As a new session begins, Obama faces a Congress that is likely to be unusually combative, given the deep political gulf between Republicans and Democrats, and the restoration of some balance in the power equation, with the House of Representatives having shifted from Democratic to Republican control after the disastrous November midterm elections.
In the Senate, Democrats lost six seats and hold a reduced majority of 53 to 47. Emboldened Republicans have pledged to derail President Obama's agenda, starting by repealing health-care reform and cutting government programs.
According to the new House Speaker John Boehner, "Our spending has caught up with us and our debt soon will eclipse the entire size of our national economy. Hard work and tough decisions will be required of the 112th Congress. No longer can we fall short. No longer can we kick the can down the road. The people voted to end business as usual and today we begin to carry out their instructions."
Over the past two years, Democrats needed to win over just a couple of Republicans to overcome a filibuster, a process where a Senator can go on speaking, in theory indefinitely, to block a bill. To end a filibuster, 60 out of the Senate's 100 members must sign on.
In the new Senate, the Democrats will need at least seven Republicans to prevent even a single Republican member who is deeply opposed to a measure from blocking it in the Senate.
Bipartisanship is clearly the need of the hour. The question is whether the new Congressional leadership will be able to rise to the occasion, and seek the intelligent compromises that make for sound government policy.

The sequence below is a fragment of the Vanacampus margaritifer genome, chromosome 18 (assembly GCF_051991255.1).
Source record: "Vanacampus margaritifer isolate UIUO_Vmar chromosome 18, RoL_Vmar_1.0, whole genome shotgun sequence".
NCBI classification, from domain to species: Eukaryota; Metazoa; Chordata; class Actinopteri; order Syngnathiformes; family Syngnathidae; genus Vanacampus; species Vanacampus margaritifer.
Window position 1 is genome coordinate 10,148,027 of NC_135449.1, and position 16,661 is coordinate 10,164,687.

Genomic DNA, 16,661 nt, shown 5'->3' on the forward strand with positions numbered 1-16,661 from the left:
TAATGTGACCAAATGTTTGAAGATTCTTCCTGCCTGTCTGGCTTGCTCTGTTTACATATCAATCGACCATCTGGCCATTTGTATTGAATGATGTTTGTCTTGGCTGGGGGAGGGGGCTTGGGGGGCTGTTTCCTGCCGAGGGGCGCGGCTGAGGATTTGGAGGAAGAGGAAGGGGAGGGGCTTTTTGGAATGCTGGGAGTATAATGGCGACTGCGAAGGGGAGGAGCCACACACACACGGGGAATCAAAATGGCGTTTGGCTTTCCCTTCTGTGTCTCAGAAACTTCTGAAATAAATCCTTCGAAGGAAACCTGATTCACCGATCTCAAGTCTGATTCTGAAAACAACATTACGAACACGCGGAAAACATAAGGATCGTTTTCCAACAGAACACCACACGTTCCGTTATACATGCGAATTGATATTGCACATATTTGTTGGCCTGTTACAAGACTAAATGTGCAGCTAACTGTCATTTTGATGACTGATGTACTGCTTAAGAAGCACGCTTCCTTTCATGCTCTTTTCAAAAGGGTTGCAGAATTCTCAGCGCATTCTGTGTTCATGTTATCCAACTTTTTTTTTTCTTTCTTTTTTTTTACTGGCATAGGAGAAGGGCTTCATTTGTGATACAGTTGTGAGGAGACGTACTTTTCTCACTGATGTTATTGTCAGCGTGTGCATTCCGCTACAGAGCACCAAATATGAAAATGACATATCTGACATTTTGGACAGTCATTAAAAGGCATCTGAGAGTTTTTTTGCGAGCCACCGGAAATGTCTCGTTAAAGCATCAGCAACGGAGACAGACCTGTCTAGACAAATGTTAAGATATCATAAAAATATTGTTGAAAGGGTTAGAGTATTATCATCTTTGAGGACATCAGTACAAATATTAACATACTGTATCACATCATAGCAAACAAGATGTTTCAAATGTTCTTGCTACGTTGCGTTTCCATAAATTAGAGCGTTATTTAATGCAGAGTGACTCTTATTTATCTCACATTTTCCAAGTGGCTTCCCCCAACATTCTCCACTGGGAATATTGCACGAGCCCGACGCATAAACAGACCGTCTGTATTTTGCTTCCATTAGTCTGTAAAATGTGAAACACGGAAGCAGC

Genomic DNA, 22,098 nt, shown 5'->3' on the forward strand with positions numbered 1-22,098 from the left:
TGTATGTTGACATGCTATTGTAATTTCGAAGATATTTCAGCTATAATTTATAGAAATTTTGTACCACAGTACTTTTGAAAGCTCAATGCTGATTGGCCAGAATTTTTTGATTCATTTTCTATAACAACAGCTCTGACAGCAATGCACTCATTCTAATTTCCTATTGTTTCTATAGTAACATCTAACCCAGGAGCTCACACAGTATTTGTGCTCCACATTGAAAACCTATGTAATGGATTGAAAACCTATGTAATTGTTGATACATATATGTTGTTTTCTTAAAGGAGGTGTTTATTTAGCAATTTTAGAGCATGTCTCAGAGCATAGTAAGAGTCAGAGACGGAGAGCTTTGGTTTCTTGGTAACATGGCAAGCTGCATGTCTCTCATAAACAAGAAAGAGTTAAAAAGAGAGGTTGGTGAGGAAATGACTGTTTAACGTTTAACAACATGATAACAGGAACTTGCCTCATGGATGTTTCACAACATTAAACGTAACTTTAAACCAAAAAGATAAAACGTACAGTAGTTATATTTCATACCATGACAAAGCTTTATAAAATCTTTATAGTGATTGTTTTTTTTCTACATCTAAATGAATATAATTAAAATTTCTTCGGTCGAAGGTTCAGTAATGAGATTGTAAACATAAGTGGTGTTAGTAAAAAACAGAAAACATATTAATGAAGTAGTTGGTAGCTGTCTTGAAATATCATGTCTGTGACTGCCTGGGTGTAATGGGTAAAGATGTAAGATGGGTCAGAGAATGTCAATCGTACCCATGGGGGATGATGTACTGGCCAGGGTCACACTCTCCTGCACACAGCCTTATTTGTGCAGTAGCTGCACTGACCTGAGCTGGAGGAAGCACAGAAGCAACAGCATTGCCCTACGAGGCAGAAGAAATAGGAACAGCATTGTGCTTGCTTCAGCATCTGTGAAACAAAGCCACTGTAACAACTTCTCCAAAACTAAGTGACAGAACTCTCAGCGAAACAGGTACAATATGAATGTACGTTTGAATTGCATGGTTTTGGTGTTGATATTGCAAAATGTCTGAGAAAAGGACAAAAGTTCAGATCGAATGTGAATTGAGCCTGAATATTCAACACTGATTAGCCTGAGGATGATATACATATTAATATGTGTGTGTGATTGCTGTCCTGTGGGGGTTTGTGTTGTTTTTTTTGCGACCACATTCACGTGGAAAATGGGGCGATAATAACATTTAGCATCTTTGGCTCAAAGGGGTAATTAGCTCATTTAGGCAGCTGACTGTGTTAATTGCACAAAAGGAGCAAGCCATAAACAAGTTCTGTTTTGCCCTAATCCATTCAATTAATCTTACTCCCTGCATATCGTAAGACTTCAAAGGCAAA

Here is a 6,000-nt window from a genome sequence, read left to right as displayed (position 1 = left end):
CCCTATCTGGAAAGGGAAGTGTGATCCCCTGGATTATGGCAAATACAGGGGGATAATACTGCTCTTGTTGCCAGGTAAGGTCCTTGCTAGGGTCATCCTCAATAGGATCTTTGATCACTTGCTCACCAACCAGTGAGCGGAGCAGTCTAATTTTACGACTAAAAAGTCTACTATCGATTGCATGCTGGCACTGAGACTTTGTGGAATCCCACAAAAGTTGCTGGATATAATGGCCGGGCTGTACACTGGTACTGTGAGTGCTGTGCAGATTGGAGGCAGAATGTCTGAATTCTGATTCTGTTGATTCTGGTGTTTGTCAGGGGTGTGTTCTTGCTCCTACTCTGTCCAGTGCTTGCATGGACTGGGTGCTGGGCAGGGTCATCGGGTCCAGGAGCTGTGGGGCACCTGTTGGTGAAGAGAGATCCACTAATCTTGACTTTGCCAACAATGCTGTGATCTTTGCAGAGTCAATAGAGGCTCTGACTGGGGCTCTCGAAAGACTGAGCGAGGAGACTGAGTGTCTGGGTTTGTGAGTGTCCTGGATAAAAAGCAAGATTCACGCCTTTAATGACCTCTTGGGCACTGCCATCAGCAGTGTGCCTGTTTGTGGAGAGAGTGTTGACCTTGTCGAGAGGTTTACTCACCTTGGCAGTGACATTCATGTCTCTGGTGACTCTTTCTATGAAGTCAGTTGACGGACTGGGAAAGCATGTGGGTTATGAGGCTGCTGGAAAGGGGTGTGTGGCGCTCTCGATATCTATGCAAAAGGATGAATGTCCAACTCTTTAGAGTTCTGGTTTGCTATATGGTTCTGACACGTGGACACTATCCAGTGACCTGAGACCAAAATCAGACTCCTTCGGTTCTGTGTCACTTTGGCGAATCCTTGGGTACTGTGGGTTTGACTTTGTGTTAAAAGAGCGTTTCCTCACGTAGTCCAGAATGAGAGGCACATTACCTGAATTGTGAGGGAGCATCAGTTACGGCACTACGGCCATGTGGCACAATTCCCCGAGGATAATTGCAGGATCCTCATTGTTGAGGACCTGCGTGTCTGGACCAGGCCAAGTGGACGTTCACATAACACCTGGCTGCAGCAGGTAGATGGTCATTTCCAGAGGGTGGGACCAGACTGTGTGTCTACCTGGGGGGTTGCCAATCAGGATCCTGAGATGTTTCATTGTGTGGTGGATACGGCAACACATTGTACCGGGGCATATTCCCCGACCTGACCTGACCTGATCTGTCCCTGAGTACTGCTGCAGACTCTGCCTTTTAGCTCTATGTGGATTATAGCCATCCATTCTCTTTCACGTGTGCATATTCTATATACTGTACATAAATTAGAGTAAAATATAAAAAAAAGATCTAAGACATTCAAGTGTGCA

President Obama certainly hopes so. "My expectation, my hope, is that (House Majority Leader) John Boehner and (Senate Republican leader) Mitch McConnell will realise that there will be plenty of time to campaign for 2012 in 2012, and that our job this year is to make sure that we build on the recovery," he said.
In December's lame-duck session, Obama scored significant victories when both parties looked beyond rhetoric to pass a tax-cut bill, extend unemployment benefits and ratify a nuclear arms treaty with Russia, leading President Obama's job approval rating to crawl back to 50 percent for the first time in seven months.
Obama now hopes to build on this momentum. It is worth noting that two of President Obama's predecessors - Ronald Reagan and Bill Clinton - actually saw substantial improvements in their ratings after their parties had lost Congressional elections.
Two years ago, the United States elected a man with no executive experience, and only two years in national politics, as its President, giving Barack Obama the biggest break of his career. Today, the country has presented him with its greatest challenge. Obama will need to use this mid-point to bring together a country that has been too divided, politically, for too long, and to forge agreement on how to tackle challenges where the only agreement thus far has been on their enormity, if history is to judge him worthy of trust that was reposed in him in the last election.